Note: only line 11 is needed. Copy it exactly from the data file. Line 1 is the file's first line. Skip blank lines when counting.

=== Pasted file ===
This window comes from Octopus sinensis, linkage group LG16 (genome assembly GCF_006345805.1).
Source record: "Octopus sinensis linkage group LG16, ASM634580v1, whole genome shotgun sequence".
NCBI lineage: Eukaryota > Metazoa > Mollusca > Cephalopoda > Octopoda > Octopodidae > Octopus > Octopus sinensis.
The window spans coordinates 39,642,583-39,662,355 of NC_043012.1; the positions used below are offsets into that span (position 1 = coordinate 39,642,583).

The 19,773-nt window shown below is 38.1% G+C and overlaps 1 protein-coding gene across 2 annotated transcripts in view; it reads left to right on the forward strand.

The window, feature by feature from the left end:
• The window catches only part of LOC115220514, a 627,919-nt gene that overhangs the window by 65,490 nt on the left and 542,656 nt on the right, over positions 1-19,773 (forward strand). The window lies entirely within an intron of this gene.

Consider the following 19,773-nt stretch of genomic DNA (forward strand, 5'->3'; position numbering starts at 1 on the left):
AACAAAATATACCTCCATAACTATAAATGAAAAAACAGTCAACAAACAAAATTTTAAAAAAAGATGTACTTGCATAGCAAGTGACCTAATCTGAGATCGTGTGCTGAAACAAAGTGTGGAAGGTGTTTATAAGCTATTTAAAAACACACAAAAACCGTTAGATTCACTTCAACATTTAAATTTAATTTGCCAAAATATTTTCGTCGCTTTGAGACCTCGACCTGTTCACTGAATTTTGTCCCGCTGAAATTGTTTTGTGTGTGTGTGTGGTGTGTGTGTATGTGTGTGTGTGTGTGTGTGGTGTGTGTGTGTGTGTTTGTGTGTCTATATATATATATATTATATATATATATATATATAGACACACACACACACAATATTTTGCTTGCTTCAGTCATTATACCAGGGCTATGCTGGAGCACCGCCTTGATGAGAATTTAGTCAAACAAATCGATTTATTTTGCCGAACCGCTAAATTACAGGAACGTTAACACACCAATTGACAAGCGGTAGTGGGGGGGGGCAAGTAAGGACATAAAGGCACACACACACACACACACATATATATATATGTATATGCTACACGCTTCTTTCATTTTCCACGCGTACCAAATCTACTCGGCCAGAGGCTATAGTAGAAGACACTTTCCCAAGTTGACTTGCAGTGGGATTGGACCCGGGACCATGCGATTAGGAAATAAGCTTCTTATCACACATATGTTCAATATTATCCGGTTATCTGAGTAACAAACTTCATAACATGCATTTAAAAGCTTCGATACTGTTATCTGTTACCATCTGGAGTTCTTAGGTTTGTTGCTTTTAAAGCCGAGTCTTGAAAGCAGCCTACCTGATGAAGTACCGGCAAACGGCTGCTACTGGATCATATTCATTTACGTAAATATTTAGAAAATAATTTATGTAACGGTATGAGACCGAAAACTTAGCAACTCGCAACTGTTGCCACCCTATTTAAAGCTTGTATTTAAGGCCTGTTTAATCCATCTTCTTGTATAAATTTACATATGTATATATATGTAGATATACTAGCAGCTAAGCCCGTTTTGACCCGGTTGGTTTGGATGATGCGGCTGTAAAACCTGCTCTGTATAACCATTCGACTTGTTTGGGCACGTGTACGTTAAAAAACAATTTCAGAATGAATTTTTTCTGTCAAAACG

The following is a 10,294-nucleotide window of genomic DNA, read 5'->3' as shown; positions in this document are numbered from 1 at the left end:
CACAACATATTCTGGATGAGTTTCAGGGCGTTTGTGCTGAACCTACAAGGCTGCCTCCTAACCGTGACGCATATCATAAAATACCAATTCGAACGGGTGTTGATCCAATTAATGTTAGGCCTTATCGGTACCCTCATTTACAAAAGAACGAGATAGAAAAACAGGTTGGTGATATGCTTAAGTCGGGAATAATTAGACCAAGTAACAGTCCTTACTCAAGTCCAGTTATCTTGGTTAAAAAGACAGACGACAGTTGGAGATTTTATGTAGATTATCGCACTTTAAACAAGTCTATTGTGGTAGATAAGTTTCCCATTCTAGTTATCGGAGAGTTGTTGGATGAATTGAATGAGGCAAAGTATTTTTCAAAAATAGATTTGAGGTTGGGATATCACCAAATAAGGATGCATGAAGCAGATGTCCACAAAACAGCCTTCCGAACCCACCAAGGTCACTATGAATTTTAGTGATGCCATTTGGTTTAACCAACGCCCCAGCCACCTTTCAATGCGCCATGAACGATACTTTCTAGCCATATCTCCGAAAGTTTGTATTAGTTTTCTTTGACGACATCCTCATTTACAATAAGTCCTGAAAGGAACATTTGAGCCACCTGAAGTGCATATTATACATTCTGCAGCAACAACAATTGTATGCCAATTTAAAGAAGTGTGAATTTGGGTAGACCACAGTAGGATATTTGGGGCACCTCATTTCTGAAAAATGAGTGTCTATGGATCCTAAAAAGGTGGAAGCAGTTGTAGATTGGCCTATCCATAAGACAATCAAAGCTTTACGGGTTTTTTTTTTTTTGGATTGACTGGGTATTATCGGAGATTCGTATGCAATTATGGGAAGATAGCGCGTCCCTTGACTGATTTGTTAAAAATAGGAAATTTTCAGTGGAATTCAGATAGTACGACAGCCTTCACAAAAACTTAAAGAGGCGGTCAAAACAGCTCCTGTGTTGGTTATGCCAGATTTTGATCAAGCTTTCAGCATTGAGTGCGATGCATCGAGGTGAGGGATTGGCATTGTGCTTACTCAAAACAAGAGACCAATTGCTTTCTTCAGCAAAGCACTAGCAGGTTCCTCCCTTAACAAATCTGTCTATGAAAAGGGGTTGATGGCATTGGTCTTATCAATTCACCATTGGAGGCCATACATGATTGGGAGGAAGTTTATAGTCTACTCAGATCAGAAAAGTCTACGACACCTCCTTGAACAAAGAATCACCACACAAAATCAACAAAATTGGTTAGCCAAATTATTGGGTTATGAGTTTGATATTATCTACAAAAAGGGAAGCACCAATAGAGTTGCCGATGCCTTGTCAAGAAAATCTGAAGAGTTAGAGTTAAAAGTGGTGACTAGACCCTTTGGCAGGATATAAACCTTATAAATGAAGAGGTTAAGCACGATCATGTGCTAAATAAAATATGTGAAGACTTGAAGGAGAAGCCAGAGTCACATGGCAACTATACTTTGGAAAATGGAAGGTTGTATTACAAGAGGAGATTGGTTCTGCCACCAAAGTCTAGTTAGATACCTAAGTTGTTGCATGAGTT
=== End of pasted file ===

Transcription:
CACAACATATTCTGGATGAGTTTCAGGGCGTTTGTGCTGAACCTACAAGGCTGCCTCCTAACCGTGACGCATATCATAAAATACCAATTCGAACGGGTGTTGATCCAATTAATGTTAGGCCTTATCGGTACCCTCATTTACAAAAGAACGAGATAGAAAAACAGGTTGGTGATATGCTTAAGTCGGGAATAATTAGACCAAGTAACAGTCCTTACTCAAGTCCAGTTATCTTGGTTAAAAAGACAGACGACAGTTGGAGATTTTATGTAGATTATCGCACTTTAAACAAGTCTATTGTGGTAGATAAGTTTCCCATTCTAGTTATCGGAGAGTTGTTGGATGAATTGAATGAGGCAAAGTATTTTTCAAAAATAGATTTGAGGTTGGGATATCACCAAATAAGGATGCATGAAGCAGATGTCCACAAAACAGCCTTCCGAACCCACCAAGGTCACTATGAATTTTAGTGATGCCATTTGGTTTAACCAACGCCCCAGCCACCTTTCAATGCGCCATGAACGATACTTTCTAGCCATATCTCCGAAAGTTTGTATTAGTTTTCTTTGACGACATCCTCATTTACAATAAGTCCTGAAAGGAACATTTGAGCCACCTGAAGTGCATATTATACATTCTGCAGCAACAACAATTGTATGCCAATTTAAAGAAGTGTGAATTTGGGTAGACCACAGTAGGATATTTGGGGCACCTCATTTCTGAAAAATGAGTGTCTATGGATCCTAAAAAGGTGGAAGCAGTTGTAGATTGGCCTATCCATAAGACAATCAAAGCTTTACGGGTTTTTTTTTTTTTGGATTGACTGGGTATTATCGGAGATTCGTATGCAATTATGGGAAGATAGCGCGTCCCTTGACTGATTTGTTAAAAATAGGAAATTTTCAGTGGAATTCAGATAGTACGACAGCCTTCACAAAAACTTAAAGAGGCGGTCAAAACAGCTCCTGTGTTGGTTATGCCAGATTTTGATCAAGCTTTCAGCATTGAGTGCGATGCATCGAGGTGAGGGATTGGCATTGTGCTTACTCAAAACAAGAGACCAATTGCTTTCTTCAGCAAAGCACTAGCAGGTTCCTCCCTTAACAAATCTGTCTATGAAAAGGGGTTGATGGCATTGGTCTTATCAATTCACCATTGGAGGCCATACATGATTGGGAGGAAGTTTATAGTCTACTCAGATCAGAAAAGTCTACGACACCTCCTTGAACAAAGAATCACCACACAAAATCAACAAAATTGGTTAGCCAAATTATTGGGTTATGAGTTTGATATTATCTACAAAAAGGGAAGCACCAATAGAGTTGCCGATGCCTTGTCAAGAAAATCTGAAGAGTTAGAGTTAAAAGTGGTGACTAGACCCTTTGGCAGGATATAAACCTTATAAATGAAGAGGTTAAGCACGATCATGTGCTAAATAAAATATGTGAAGACTTGAAGGAGAAGCCAGAGTCACATGGCAACTATACTTTGGAAAATGGAAGGTTGTATTACAAGAGGAGATTGGTTCTGCCACCAAAGTCTAGTTAGATACCTAAGTTGTTGCATGAGTT